Gender, Law School Deans, Law Schools

University of Texas Dean Ousted As Rumors Fly

There’s a lot to unpack this morning about the sudden resignation of Lawrence Sager, Dean of the University of Texas Law School.

Before we get into the rumor circus — and it’s a complete circus right now — let’s get some facts straight:

A) Larry Sager was already on his way out. We reported in August that Sager had decided to step down at the end of the year.
B) Sager was forced out yesterday. UT President William Powers Jr. told the Austin American-Statesman: “We asked him to step down and he did.” Stefanie Lindquist takes over as interim dean, immediately.

If some reports are to be believed, it’s not an accident that a woman will be replacing Dean Sager. Allegations of gender inequality when it comes to pay are hounding Sager as he makes this hasty exit.

Let’s delve into it and get some student reaction…

The Texas Tribune does a fantastic job breaking down all of the allegations swirling around Dean Sager’s departure. While it certainly looks like this ouster has been months in the making, allegations about gender inequality over faculty pay appears to be the straw(s) that broke the camel’s back. From the Texas Tribune:

[Power’s decision to remove Sager] comes as extensive open records request relating to Sager’s handing of compensation is causing significant unrest and distraction among professors at the law school. “There are some deep divisions among the faculty,” Powers acknowledged, saying it had reached a point where a change was necessary to allow the faculty to “look forward and be more productive as we went ahead.”…

There are also several sexual discrimination complaints filed by women at the law school in the 75-page long open records document that point to a gender pay gap. In a letter to Sager included in the documents, Professor Lynn Blais expresses concern that women are underrepresented on all the major governing committees at UT Law, including the budget committee responsible for setting faculty compensation.

The Tribune has the full, 75-page document dump so you can see for yourself the pay gap that some are complaining about.

Even assuming that the gender inequality on pay is a real legacy of Sager’s tenure and a fireable offense, Texas Law students are questioning the timing. Female UT law professors didn’t start getting paid less than male UT law professors yesterday. It’s the middle of finals period. These aren’t the weeks we’re particularly worried about faculty productively looking forward.

One student who emailed in wished that the UT Law faculty had been a little more considerate of their students this week:

I am tremendously impressed with the caliber of faculty members I continue to encounter here at UT Law and I damn well know that I am getting a good deal paying in state tuition when a similarly ranked private school might be running me double…and those schools are not in Austin. I also understand that everyone’s gotta “get theirs” and I do not at all begrudge any faculty member for trying to get a raise or voicing concerns about equality of pay. That said, I think the faculty ought to be pretty embarrassed. The fact that this went down on a Thursday must have meant that things got waaay out of hand in faculty [presentation] land this week…so bad, in fact, that former Dean and current President Powers had to make a move today. That would be fine, except that this comes in the middle of exams. So while the students they are theoretically here to teach are slaving away in the library to impress our extremely well paid (by any measure) faculty members, our esteemed professors are apparently not worried about attempting to even act like they care. Put another way, the two most important weeks of the semester for the students apparently barely make it onto the faculty radar screens beyond the fact that they probably get more emails from neurotic students than they would prefer.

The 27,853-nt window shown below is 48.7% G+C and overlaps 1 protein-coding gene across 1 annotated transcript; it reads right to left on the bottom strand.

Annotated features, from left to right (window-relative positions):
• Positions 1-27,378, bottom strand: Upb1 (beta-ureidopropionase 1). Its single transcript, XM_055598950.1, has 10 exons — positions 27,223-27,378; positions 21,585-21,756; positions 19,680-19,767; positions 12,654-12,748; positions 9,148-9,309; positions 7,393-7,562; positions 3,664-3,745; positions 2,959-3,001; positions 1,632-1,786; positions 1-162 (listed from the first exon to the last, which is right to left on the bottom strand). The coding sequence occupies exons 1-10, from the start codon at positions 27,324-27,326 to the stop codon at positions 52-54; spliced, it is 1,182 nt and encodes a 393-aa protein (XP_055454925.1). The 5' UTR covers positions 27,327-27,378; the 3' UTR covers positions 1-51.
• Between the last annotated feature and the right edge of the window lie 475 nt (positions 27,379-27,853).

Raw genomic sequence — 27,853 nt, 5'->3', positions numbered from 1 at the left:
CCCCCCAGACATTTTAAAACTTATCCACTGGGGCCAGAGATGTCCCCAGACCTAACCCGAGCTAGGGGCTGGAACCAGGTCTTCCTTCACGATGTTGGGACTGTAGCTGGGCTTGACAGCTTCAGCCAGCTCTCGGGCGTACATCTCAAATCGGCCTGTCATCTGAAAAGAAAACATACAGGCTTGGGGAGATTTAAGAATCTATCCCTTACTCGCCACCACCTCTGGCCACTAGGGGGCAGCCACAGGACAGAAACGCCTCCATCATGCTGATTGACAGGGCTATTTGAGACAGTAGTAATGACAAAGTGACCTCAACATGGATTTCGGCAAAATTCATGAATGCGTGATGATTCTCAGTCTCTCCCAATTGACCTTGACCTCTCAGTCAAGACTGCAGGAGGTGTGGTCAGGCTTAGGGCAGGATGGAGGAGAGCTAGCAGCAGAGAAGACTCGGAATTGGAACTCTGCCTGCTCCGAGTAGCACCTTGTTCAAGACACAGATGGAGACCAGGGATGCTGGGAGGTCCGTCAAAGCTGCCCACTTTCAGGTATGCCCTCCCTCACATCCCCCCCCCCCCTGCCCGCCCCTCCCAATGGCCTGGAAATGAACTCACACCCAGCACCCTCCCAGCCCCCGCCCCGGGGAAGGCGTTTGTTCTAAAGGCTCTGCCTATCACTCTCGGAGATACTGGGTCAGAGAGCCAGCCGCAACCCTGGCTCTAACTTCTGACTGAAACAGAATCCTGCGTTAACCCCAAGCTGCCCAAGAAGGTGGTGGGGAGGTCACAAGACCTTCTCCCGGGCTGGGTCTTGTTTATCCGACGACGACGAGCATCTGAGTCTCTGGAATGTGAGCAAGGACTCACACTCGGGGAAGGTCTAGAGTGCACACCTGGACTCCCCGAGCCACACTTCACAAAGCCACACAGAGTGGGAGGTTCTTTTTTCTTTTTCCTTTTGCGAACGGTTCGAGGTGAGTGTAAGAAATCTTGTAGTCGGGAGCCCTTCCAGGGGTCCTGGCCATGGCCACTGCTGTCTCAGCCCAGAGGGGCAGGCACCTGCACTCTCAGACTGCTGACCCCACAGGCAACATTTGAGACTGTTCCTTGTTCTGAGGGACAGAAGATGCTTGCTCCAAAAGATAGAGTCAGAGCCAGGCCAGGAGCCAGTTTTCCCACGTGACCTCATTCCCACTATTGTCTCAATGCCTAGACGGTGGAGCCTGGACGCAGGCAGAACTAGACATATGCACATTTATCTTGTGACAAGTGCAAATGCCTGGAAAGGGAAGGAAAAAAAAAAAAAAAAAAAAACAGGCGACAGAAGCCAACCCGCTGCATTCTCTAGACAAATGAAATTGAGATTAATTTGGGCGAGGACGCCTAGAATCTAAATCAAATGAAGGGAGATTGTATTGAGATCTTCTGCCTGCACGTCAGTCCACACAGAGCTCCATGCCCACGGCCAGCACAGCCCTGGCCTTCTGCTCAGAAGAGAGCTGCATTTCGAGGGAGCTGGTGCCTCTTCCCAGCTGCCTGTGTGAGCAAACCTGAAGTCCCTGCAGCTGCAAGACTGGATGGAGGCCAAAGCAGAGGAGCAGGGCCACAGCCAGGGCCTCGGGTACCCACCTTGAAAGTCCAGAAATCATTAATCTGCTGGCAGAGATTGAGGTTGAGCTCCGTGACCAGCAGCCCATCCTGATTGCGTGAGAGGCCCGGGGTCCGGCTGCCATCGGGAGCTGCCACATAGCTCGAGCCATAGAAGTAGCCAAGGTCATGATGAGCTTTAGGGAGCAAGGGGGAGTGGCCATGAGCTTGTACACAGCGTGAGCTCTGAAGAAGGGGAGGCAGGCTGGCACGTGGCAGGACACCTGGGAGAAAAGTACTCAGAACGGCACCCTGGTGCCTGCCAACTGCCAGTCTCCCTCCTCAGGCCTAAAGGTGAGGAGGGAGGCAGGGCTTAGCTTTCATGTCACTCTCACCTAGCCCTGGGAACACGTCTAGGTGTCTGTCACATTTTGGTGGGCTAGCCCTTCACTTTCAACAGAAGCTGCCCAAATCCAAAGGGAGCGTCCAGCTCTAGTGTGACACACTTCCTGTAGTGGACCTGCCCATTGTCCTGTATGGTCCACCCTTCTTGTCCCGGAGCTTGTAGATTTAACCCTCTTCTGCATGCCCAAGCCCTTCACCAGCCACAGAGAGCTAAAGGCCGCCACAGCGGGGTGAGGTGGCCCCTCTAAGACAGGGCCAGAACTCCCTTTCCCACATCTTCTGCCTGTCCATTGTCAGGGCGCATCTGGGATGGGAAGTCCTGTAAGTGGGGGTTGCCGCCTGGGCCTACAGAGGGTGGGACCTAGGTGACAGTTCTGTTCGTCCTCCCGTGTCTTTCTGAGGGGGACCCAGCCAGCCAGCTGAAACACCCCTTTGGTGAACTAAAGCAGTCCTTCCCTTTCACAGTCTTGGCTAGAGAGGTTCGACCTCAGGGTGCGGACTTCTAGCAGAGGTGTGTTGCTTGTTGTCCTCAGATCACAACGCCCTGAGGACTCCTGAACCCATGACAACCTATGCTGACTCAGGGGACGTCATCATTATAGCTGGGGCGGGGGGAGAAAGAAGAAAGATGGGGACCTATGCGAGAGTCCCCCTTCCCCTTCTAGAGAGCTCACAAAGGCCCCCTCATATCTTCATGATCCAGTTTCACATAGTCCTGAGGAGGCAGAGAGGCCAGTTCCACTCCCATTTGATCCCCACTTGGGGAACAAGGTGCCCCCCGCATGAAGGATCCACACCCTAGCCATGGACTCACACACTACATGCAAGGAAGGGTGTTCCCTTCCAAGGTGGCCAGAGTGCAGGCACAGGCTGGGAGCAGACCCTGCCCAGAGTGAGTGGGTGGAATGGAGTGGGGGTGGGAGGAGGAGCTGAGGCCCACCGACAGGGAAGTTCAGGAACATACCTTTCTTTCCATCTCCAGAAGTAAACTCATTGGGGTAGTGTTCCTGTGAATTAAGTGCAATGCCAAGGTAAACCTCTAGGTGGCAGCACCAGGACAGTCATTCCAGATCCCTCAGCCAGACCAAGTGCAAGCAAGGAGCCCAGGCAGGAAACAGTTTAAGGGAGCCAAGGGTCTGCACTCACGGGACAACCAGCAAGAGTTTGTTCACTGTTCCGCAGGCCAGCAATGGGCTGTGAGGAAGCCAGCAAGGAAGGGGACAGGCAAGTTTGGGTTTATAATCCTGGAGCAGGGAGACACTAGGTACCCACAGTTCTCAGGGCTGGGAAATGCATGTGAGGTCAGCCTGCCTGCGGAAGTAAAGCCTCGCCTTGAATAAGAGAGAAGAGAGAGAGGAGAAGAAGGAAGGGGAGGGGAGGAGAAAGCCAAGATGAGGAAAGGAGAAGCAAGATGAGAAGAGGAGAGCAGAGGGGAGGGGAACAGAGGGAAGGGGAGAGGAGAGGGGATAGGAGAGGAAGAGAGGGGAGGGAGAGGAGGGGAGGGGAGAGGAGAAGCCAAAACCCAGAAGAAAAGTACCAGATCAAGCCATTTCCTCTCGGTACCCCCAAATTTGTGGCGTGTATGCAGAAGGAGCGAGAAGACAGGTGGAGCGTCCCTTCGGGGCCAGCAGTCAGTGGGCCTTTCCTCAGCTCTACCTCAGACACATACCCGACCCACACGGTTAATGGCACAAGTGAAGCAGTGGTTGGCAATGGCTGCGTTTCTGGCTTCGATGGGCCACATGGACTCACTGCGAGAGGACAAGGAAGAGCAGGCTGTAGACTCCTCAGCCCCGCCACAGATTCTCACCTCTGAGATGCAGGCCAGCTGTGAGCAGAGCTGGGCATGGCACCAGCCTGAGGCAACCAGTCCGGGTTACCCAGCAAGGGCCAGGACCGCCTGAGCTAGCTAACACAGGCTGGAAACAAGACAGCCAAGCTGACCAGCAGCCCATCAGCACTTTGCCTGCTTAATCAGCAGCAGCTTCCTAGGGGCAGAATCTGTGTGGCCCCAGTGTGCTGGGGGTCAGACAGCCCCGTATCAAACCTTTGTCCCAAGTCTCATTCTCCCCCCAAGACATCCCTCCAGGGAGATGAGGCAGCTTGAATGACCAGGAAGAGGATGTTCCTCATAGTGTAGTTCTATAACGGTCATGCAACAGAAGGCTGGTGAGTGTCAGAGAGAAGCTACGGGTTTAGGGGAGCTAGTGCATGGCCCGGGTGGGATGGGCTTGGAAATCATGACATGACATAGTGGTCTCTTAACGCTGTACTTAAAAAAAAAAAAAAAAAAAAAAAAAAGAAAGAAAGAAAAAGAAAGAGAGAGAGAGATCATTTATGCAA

Really, you’d only expect this kind of immediate departure to be forced this week if there was some kind of breaking scandal. You know, if Dean Sager was accused of gender discrimination and had an ALIEN DEATH RAY pointed at the school. Here, the best breaking scandal anybody has been able to come up with is a $500,000 payment (which can be seen on page 24 of the document dump) that seems to have a reasonable explanation. From the Texas Tribune:

At the center of the conflict is the law school’s practice of awarding substantial salary stipends and “forgivable loans” to recruit and keep faculty members. The loans listed in the open records request, obtained by the Tribune, include a $500,000 payment to Sager himself…